I have had parents over the years that make their children's sporting events more important than anything else in these young people's lives. It is spiritual abuse when sporting events take precedence over Sunday Mass, First Holy Communions and even Confirmation.
But that is the state of our cultural Catholicism today and it is sad.
Thus kudos to Archbishop Allen Vigneron of Detroit in being late rather than never in addressing this spiritual abuse of Sundays.
Anyone with the first name of Allen, even if misspelled, has to be good.
Catholic News Agency
DETROIT - The Archdiocese of Detroit has announced that it will no longer hold required sporting events on Sundays, in an effort to refocus the day on prayer, family and rest.
In a reflection on his 2016 pastoral letter, Unleash the Gospel, Archbishop Allen Vigneron issued a pastoral note on Wednesday, emphasizing the importance of “the Lord’s Day.”
He said Sunday is ultimately a time for faith, family, and rest, announcing that Catholic grade and high schools in the archdiocese will cease sports practices and games on this day.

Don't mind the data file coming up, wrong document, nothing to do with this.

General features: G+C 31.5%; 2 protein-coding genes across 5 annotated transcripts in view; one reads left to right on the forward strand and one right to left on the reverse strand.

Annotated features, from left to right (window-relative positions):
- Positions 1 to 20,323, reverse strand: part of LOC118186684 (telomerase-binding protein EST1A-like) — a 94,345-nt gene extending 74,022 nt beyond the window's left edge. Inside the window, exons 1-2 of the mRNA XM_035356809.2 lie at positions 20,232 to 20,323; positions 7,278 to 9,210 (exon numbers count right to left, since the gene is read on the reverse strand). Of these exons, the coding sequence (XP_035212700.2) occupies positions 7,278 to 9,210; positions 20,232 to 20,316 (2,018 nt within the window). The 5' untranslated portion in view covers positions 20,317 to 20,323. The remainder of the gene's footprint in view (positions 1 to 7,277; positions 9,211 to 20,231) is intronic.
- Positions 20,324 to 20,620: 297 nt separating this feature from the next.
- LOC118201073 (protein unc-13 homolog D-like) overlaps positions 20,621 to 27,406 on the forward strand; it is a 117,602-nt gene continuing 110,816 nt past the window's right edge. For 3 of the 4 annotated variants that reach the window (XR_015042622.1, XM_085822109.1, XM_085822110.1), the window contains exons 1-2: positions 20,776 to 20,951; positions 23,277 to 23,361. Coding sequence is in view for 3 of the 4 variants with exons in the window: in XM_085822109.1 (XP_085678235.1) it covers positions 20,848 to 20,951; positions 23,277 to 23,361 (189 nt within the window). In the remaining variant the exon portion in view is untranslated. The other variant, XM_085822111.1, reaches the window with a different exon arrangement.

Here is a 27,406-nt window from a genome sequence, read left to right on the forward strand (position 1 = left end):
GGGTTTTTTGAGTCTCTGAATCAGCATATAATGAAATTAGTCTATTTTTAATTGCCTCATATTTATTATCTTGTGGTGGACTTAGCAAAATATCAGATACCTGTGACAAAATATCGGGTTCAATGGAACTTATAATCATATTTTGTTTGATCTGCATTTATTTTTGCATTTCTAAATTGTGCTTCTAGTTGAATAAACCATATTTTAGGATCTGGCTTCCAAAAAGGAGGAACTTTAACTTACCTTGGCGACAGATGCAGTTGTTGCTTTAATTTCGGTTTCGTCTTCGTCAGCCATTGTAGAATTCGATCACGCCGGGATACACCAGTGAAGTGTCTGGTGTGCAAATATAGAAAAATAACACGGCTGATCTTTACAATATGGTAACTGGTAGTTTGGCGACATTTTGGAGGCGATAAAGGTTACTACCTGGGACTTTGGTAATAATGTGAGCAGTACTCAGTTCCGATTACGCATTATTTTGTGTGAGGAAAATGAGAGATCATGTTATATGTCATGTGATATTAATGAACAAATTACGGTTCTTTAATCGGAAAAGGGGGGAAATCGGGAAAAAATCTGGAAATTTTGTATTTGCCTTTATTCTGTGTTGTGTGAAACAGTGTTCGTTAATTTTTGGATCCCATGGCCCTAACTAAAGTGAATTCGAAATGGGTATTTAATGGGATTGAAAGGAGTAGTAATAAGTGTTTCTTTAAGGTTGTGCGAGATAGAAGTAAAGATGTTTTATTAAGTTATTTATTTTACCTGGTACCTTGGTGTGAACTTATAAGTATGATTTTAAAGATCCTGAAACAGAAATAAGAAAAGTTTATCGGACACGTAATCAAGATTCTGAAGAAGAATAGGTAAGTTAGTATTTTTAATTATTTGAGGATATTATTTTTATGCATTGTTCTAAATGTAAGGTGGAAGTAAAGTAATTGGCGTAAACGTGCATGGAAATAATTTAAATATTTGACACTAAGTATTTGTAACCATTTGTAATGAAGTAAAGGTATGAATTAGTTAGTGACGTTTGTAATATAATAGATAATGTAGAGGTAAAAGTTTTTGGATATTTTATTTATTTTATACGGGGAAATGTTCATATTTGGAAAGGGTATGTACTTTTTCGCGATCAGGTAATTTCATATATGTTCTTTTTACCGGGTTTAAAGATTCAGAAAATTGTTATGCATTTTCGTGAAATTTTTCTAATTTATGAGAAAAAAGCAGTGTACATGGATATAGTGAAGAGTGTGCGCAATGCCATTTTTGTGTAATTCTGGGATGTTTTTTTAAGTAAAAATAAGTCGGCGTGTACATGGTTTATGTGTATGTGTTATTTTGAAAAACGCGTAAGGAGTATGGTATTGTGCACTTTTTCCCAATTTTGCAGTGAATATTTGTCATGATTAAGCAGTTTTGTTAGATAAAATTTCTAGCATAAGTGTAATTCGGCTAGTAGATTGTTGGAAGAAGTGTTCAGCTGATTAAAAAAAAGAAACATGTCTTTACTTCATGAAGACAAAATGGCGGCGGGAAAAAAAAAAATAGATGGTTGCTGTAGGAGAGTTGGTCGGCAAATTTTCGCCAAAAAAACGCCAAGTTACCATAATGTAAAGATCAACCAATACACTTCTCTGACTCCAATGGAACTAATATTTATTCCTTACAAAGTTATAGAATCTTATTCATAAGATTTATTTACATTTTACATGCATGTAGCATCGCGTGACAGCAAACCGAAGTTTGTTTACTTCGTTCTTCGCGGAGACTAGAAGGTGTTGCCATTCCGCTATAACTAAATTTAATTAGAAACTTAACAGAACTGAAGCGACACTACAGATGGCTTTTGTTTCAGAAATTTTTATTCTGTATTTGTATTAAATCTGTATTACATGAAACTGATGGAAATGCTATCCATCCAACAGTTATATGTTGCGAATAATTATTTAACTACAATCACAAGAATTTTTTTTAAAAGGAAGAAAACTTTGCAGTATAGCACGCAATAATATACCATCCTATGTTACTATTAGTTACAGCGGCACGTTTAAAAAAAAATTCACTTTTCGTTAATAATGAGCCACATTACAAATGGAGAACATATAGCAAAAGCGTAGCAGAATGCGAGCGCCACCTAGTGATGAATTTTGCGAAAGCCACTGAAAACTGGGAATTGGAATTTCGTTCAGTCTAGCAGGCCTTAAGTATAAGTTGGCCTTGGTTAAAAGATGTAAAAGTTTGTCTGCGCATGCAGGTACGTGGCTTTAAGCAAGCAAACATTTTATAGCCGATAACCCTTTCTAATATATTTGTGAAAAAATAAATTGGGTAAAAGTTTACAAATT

“Sunday [is] a day set apart for the Lord, for family and for works of mercy,” he said. “In our time, Sunday has slowly lost its pride of place. In the Archdiocese of Detroit, we are committed to setting aside this day as much as possible for God-centered pursuits.”
“In shifting away from the hustle of required sporting activities on Sunday, we will reclaim this holy day and create more time for families to choose activities that prioritize time spent with each other and our Lord,” he added.
The change in the archdiocesan sporting policy comes in response to a local synod in 2016, which included lay Catholics, religious, and clergy members. The archbishop’s pastoral letter soon followed, calling Catholics to embrace greater conversion and efforts of evangelization